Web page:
The public will get a look today at proposed routes for
a four-lane highway that could zip traffic from east Macon to Monroe
County and relieve a bottleneck on Gray Highway.
The cross-county connector is at least 10 years from
completion and likely would cost between $65 million and $80 million in
today's dollars, said Matthew Fowler, who is overseeing the project for
the Georgia Department of Transportation.
Fowler said if the public and local officials support
the project, it will be added to the department's long-range wish list.
The first phase of the project, completed in April, identified a need
for the new road. The second phase, which includes public input, is
expected to be finished in about a month, Fowler said.
Eight variations of the road will be presented today,
including one that would cut through Bowden Golf Course.
Fowler said the proposed routes:
• All intersect U.S.
80 between Irwinton Highway and Ocmulgee East Boulevard.
• All intersect Gray
Highway between Creekside Drive and Wheeler Road.
• Would create a new
Interstate 75 interchange at Riverside Drive, Bass Road, Interstate 475
or Rumble Road.
The goal is primarily to relieve traffic on Gray
Highway, Fowler said. The section of the highway just north of
Interstate 16 carried an average of 47,743 vehicles a day in 2002,
which drops to fewer than 25,000 traveling the road near the city of
Gray, according to the Phase I report.
Jones County Commission Chairman Butch Moore said he
supports the connector because it would relieve a congested area and
spawn businesses at intersections. But he said the idea of a connector
has been around for more than 20 years. The longer it takes to build,
the greater the possibility it will conflict with area development, he
In addition to public input, Fowler said, the department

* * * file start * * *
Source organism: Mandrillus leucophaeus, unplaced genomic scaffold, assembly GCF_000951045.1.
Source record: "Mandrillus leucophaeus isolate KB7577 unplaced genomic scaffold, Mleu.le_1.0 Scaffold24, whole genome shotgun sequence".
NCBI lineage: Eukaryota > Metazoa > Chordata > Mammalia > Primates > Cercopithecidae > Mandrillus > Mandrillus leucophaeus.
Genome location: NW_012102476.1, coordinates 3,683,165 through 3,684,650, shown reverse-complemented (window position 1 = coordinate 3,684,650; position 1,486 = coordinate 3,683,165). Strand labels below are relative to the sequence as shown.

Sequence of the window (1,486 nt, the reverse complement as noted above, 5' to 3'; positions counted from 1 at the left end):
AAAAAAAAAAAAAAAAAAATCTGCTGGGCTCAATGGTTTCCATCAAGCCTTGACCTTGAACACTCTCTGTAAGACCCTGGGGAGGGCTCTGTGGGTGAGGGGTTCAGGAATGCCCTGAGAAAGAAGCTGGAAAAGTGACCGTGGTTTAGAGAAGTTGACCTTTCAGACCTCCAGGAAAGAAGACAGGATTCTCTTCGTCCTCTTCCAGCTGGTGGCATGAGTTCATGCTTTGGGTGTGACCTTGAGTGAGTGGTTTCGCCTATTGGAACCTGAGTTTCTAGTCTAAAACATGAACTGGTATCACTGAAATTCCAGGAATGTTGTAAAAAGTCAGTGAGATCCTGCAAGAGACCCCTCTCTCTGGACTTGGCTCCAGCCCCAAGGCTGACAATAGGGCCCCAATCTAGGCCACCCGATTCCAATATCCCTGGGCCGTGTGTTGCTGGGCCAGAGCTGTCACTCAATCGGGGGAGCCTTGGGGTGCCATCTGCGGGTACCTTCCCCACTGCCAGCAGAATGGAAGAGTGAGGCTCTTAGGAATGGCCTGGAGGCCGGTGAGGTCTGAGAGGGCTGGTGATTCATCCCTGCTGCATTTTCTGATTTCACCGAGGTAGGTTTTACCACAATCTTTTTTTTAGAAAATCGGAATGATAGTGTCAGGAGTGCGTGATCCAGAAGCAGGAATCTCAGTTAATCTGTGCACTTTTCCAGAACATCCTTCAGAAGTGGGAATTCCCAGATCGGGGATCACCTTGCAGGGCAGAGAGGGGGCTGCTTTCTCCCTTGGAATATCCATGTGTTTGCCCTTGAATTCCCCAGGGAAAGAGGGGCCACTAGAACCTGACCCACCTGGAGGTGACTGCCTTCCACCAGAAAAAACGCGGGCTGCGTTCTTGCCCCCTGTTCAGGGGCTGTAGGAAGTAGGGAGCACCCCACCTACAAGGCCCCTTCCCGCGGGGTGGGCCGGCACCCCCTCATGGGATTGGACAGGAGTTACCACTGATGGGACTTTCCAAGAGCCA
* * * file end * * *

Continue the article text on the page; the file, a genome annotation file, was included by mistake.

considers environmental impact and tries to avoid historic resources,
wetlands, churches and other community resources.
At least one area church is interested in the possible
"I think anytime we can ease the road situation and you
make it easier for people to come to church, we like it," said
associate pastor Norm Yukers of Mabel White Memorial Baptist Church.
"Unless it's going to have any (negative) impact on the community."
Yukers said at least 10 percent of the Bass Road
church's membership lives in Jones County.
One member is Commissioner Al Andrews, who represents
the area in southeast Jones County that likely would be most affected
by the new highway.
"There are certainly route options I prefer over other
routes, but I am in support of the concept," Andrews said via e-mail.
"It will open a new growth corridor and will help our citizens get in
and out of the county."
Andrews said most of those who have discussed the
connector with him are excited about it.
Commissioner Larry Childs said the traffic generated by
the connector could be an economic engine, but it could also cause
"I can see some benefits," said Childs, who represents
southwestern Jones County and is a member of Macon Area Transportation
Study Committee. "It's a little early for me to tell you 'yes' or 'no'
Paul Harmon, who has owned Circle Package on Gray
Highway for about 25 years, also isn't sure about the connector. "I
think another road ... would be a benefit to the businesses," he said.
Harmon said traffic makes it difficult for customers to
access his store. But he said the traffic increases visibility and
provides more potential customers. "It's kind of a toss-up," he said.